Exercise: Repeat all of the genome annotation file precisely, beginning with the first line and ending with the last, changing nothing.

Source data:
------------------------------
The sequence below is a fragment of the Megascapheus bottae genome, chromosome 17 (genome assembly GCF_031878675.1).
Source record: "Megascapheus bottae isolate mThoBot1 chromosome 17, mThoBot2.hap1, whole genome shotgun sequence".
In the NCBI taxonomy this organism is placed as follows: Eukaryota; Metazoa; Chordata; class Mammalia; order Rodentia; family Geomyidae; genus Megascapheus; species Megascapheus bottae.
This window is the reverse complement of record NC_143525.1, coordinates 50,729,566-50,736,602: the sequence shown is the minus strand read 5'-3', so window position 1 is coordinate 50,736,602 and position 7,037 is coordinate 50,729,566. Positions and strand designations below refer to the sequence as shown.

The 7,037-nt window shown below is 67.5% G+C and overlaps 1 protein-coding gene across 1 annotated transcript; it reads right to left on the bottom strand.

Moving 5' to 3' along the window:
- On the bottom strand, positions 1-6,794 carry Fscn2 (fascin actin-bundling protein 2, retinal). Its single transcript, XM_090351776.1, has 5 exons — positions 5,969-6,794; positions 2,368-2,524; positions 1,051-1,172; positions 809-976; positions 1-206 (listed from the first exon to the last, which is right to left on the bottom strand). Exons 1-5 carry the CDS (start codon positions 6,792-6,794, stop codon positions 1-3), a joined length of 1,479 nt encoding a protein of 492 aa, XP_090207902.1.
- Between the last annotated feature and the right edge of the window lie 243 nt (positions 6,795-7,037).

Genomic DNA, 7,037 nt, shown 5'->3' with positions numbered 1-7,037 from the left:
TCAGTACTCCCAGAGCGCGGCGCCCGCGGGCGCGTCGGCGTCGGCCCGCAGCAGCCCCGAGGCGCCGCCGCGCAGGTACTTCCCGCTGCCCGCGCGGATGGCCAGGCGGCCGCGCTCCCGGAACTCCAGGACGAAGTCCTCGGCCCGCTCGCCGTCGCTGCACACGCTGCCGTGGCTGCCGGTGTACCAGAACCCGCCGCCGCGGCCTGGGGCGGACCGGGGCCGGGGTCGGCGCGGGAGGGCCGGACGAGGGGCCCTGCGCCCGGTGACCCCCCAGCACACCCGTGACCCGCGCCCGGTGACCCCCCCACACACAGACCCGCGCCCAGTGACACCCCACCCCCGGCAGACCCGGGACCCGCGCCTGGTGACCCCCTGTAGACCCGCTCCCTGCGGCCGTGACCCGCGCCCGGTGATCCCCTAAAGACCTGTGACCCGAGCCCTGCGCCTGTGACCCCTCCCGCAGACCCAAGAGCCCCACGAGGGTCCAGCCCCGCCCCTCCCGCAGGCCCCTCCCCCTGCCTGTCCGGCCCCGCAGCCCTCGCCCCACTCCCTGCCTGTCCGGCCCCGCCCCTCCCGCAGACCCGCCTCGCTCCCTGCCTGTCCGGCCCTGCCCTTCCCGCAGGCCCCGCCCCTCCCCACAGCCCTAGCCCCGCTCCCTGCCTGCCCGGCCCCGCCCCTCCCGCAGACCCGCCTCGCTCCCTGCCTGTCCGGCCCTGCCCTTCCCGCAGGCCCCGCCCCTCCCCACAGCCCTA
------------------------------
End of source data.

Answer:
The sequence below is a fragment of the Megascapheus bottae genome, chromosome 17 (genome assembly GCF_031878675.1).
Source record: "Megascapheus bottae isolate mThoBot1 chromosome 17, mThoBot2.hap1, whole genome shotgun sequence".
In the NCBI taxonomy this organism is placed as follows: Eukaryota; Metazoa; Chordata; class Mammalia; order Rodentia; family Geomyidae; genus Megascapheus; species Megascapheus bottae.
This window is the reverse complement of record NC_143525.1, coordinates 50,729,566-50,736,602: the sequence shown is the minus strand read 5'-3', so window position 1 is coordinate 50,736,602 and position 7,037 is coordinate 50,729,566. Positions and strand designations below refer to the sequence as shown.

The 7,037-nt window shown below is 67.5% G+C and overlaps 1 protein-coding gene across 1 annotated transcript; it reads right to left on the bottom strand.

Moving 5' to 3' along the window:
- On the bottom strand, positions 1-6,794 carry Fscn2 (fascin actin-bundling protein 2, retinal). Its single transcript, XM_090351776.1, has 5 exons — positions 5,969-6,794; positions 2,368-2,524; positions 1,051-1,172; positions 809-976; positions 1-206 (listed from the first exon to the last, which is right to left on the bottom strand). Exons 1-5 carry the CDS (start codon positions 6,792-6,794, stop codon positions 1-3), a joined length of 1,479 nt encoding a protein of 492 aa, XP_090207902.1.
- Between the last annotated feature and the right edge of the window lie 243 nt (positions 6,795-7,037).

Genomic DNA, 7,037 nt, shown 5'->3' with positions numbered 1-7,037 from the left:
TCAGTACTCCCAGAGCGCGGCGCCCGCGGGCGCGTCGGCGTCGGCCCGCAGCAGCCCCGAGGCGCCGCCGCGCAGGTACTTCCCGCTGCCCGCGCGGATGGCCAGGCGGCCGCGCTCCCGGAACTCCAGGACGAAGTCCTCGGCCCGCTCGCCGTCGCTGCACACGCTGCCGTGGCTGCCGGTGTACCAGAACCCGCCGCCGCGGCCTGGGGCGGACCGGGGCCGGGGTCGGCGCGGGAGGGCCGGACGAGGGGCCCTGCGCCCGGTGACCCCCCAGCACACCCGTGACCCGCGCCCGGTGACCCCCCCACACACAGACCCGCGCCCAGTGACACCCCACCCCCGGCAGACCCGGGACCCGCGCCTGGTGACCCCCTGTAGACCCGCTCCCTGCGGCCGTGACCCGCGCCCGGTGATCCCCTAAAGACCTGTGACCCGAGCCCTGCGCCTGTGACCCCTCCCGCAGACCCAAGAGCCCCACGAGGGTCCAGCCCCGCCCCTCCCGCAGGCCCCTCCCCCTGCCTGTCCGGCCCCGCAGCCCTCGCCCCACTCCCTGCCTGTCCGGCCCCGCCCCTCCCGCAGACCCGCCTCGCTCCCTGCCTGTCCGGCCCTGCCCTTCCCGCAGGCCCCGCCCCTCCCCACAGCCCTAGCCCCGCTCCCTGCCTGCCCGGCCCCGCCCCTCCCGCAGACCCGCCTCGCTCCCTGCCTGTCCGGCCCTGCCCTTCCCGCAGGCCCCGCCCCTCCCCACAGCCCTA